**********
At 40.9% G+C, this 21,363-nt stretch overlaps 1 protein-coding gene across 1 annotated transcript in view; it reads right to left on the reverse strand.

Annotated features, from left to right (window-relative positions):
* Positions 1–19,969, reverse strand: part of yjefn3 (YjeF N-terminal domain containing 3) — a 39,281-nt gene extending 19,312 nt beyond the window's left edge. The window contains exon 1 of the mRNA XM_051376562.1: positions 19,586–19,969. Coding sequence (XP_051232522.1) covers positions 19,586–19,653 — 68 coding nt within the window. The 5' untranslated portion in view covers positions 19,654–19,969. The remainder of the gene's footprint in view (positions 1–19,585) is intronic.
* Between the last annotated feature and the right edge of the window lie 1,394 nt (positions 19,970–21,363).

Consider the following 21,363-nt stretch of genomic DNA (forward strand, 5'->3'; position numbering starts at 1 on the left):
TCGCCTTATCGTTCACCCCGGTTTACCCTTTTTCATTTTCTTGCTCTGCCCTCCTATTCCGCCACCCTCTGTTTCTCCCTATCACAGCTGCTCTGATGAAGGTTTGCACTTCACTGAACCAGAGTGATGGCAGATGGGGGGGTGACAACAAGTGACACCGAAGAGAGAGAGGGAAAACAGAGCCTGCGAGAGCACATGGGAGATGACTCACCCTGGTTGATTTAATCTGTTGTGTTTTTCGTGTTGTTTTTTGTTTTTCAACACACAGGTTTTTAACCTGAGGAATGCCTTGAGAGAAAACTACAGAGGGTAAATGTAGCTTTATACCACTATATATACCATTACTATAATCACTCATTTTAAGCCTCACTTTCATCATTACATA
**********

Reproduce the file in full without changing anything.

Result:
At 40.9% G+C, this 21,363-nt stretch overlaps 1 protein-coding gene across 1 annotated transcript in view; it reads right to left on the reverse strand.

Annotated features, from left to right (window-relative positions):
* Positions 1–19,969, reverse strand: part of yjefn3 (YjeF N-terminal domain containing 3) — a 39,281-nt gene extending 19,312 nt beyond the window's left edge. The window contains exon 1 of the mRNA XM_051376562.1: positions 19,586–19,969. Coding sequence (XP_051232522.1) covers positions 19,586–19,653 — 68 coding nt within the window. The 5' untranslated portion in view covers positions 19,654–19,969. The remainder of the gene's footprint in view (positions 1–19,585) is intronic.
* Between the last annotated feature and the right edge of the window lie 1,394 nt (positions 19,970–21,363).

Consider the following 21,363-nt stretch of genomic DNA (forward strand, 5'->3'; position numbering starts at 1 on the left):
TCGCCTTATCGTTCACCCCGGTTTACCCTTTTTCATTTTCTTGCTCTGCCCTCCTATTCCGCCACCCTCTGTTTCTCCCTATCACAGCTGCTCTGATGAAGGTTTGCACTTCACTGAACCAGAGTGATGGCAGATGGGGGGGTGACAACAAGTGACACCGAAGAGAGAGAGGGAAAACAGAGCCTGCGAGAGCACATGGGAGATGACTCACCCTGGTTGATTTAATCTGTTGTGTTTTTCGTGTTGTTTTTTGTTTTTCAACACACAGGTTTTTAACCTGAGGAATGCCTTGAGAGAAAACTACAGAGGGTAAATGTAGCTTTATACCACTATATATACCATTACTATAATCACTCATTTTAAGCCTCACTTTCATCATTACATA